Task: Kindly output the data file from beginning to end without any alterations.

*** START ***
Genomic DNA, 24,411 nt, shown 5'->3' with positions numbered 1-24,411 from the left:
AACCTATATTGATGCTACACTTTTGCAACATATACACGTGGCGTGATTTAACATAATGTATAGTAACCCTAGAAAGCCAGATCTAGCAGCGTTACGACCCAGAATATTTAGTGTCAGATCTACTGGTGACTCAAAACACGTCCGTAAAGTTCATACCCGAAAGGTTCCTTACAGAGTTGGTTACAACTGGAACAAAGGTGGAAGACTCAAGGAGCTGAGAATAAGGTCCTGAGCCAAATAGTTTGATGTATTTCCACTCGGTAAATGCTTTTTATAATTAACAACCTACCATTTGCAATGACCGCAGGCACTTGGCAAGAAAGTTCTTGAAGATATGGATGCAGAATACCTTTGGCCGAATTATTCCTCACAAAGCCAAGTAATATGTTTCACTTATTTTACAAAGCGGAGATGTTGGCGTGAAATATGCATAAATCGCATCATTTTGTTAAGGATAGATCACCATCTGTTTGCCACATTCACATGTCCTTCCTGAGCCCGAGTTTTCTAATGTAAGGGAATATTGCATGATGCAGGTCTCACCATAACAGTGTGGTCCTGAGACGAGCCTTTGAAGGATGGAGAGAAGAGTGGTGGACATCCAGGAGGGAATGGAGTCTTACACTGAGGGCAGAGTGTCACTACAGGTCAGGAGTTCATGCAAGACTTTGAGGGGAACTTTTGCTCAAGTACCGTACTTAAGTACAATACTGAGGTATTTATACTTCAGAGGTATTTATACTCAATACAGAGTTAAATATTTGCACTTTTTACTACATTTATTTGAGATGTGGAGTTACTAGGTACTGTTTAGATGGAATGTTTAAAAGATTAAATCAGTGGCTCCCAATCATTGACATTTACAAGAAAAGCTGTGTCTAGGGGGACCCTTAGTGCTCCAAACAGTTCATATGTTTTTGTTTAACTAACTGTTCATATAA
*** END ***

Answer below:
Genomic DNA, 24,411 nt, shown 5'->3' with positions numbered 1-24,411 from the left:
AACCTATATTGATGCTACACTTTTGCAACATATACACGTGGCGTGATTTAACATAATGTATAGTAACCCTAGAAAGCCAGATCTAGCAGCGTTACGACCCAGAATATTTAGTGTCAGATCTACTGGTGACTCAAAACACGTCCGTAAAGTTCATACCCGAAAGGTTCCTTACAGAGTTGGTTACAACTGGAACAAAGGTGGAAGACTCAAGGAGCTGAGAATAAGGTCCTGAGCCAAATAGTTTGATGTATTTCCACTCGGTAAATGCTTTTTATAATTAACAACCTACCATTTGCAATGACCGCAGGCACTTGGCAAGAAAGTTCTTGAAGATATGGATGCAGAATACCTTTGGCCGAATTATTCCTCACAAAGCCAAGTAATATGTTTCACTTATTTTACAAAGCGGAGATGTTGGCGTGAAATATGCATAAATCGCATCATTTTGTTAAGGATAGATCACCATCTGTTTGCCACATTCACATGTCCTTCCTGAGCCCGAGTTTTCTAATGTAAGGGAATATTGCATGATGCAGGTCTCACCATAACAGTGTGGTCCTGAGACGAGCCTTTGAAGGATGGAGAGAAGAGTGGTGGACATCCAGGAGGGAATGGAGTCTTACACTGAGGGCAGAGTGTCACTACAGGTCAGGAGTTCATGCAAGACTTTGAGGGGAACTTTTGCTCAAGTACCGTACTTAAGTACAATACTGAGGTATTTATACTTCAGAGGTATTTATACTCAATACAGAGTTAAATATTTGCACTTTTTACTACATTTATTTGAGATGTGGAGTTACTAGGTACTGTTTAGATGGAATGTTTAAAAGATTAAATCAGTGGCTCCCAATCATTGACATTTACAAGAAAAGCTGTGTCTAGGGGGACCCTTAGTGCTCCAAACAGTTCATATGTTTTTGTTTAACTAACTGTTCATATAA